Upswing one of five to keep a close eye on for Pertemps Hurdle

A Bunch Of Fives by Rory Delargy – Part Six

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Upswing one of five to keep a close eye on for Pertemps Hurdle
Upswing (right) one of five to consider closely according to Rory Delargy.

In this series, Rory Delargy looks at 5 relative outsiders in the Festival Handicaps, horses who haven’t been splashed over the front pages of the trade papers, paraded at Media Days for the leading yards or tipped up at one or more of the legion of preview nights which have littered the past weeks. With everyone trying to unpick the major races, the handicaps, oversubscribed as they are, tend to be glossed over, with the few contenders who are talked up in advance usually proving overbet, as results at last year’s Festival suggest. Aside from the well-touted Alderwood, last year’s handicaps went to relative outsiders, with eight of the eleven winners priced at 16/1 or bigger.

6. Pertemps Network Final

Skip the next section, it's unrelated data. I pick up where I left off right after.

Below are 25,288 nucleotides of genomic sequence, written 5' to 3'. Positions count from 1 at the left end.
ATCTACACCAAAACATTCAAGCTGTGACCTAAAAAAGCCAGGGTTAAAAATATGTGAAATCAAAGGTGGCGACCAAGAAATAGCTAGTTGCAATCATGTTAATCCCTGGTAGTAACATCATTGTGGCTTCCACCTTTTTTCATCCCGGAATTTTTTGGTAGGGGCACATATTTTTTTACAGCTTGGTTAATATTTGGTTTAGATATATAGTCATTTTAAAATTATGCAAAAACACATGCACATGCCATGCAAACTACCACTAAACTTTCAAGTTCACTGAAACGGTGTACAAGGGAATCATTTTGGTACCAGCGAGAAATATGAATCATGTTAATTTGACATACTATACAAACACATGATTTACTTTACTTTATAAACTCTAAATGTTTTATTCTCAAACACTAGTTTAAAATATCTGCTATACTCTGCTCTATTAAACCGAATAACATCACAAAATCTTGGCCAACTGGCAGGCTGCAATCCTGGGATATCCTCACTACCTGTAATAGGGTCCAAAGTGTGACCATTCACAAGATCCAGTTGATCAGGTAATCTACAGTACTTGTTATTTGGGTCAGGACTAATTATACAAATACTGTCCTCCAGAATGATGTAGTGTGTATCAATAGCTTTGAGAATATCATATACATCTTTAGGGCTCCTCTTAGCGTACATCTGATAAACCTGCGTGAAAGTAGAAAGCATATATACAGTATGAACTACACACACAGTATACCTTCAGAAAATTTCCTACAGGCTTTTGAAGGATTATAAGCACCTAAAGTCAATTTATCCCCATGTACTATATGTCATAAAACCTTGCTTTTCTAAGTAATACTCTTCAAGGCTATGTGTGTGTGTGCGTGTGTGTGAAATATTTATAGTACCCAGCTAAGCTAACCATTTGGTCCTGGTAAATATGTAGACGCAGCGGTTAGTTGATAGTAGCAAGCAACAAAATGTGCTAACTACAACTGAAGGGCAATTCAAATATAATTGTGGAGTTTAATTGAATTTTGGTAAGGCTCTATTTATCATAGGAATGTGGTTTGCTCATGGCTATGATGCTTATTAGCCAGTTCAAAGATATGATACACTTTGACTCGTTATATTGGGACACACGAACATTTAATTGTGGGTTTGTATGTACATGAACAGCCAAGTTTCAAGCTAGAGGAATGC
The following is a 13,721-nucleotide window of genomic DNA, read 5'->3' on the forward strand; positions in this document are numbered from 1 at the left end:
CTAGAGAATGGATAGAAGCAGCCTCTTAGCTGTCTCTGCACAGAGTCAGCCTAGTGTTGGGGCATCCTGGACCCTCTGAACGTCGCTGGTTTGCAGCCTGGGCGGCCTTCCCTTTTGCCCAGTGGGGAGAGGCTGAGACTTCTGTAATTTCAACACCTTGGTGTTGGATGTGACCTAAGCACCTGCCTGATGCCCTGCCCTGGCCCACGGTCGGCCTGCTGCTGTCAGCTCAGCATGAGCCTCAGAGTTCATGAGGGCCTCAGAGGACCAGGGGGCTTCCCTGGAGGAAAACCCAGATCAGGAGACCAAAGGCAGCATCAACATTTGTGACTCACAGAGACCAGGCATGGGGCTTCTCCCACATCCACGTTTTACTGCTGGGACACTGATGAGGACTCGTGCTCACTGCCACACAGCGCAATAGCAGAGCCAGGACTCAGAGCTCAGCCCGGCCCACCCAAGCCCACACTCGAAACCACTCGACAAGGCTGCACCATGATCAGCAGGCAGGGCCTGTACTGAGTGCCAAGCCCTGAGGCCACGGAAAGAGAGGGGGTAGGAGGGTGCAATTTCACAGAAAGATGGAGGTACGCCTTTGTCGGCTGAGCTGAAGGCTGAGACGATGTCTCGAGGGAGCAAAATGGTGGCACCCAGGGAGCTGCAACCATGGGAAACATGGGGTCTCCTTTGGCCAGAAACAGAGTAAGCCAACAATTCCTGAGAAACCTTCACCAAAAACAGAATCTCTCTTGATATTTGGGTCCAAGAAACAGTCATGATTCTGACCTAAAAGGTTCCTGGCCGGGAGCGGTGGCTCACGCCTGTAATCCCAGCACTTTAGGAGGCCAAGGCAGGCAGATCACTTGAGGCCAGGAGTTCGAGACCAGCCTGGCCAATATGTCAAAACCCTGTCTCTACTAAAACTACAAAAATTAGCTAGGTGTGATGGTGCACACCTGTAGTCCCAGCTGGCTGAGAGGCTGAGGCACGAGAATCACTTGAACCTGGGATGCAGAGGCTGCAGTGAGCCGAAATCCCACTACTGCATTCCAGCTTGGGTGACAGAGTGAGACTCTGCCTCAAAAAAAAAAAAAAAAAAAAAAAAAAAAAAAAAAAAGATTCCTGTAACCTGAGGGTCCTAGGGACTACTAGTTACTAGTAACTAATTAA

Back in the days when it was the Coral Golden Hurdle, this contest created a few legends, none more deserving of that title than Willie Wumpkins, who won the Aldsworth (Neptune) Hurdle in 1973 for Adrian Maxwell before heart problems threatened to derail his career. He was nursed back to health by Cotswold permit-holder Jane Pilkington, and between the age of eleven and thirteen, landed a near-incredible treble in the race under her son-in-law Jim Wilson. A couple of years after his final win, a new star emerged in the shape of Forgive’N Forget, who had been acquired for Tim Kilroe via Barney Curley, and whose remarkably short SP was in large part due to the money shovelled on by Curley, in one of his most celebrated gambles. Unsinkable Boxer landed a similar plunge for Martin Pipe in 1998, while Martin Tate showed that landing a touch wasn’t just for the big boys when Rogers Princess justified joint-favouritism nearly a decade earlier.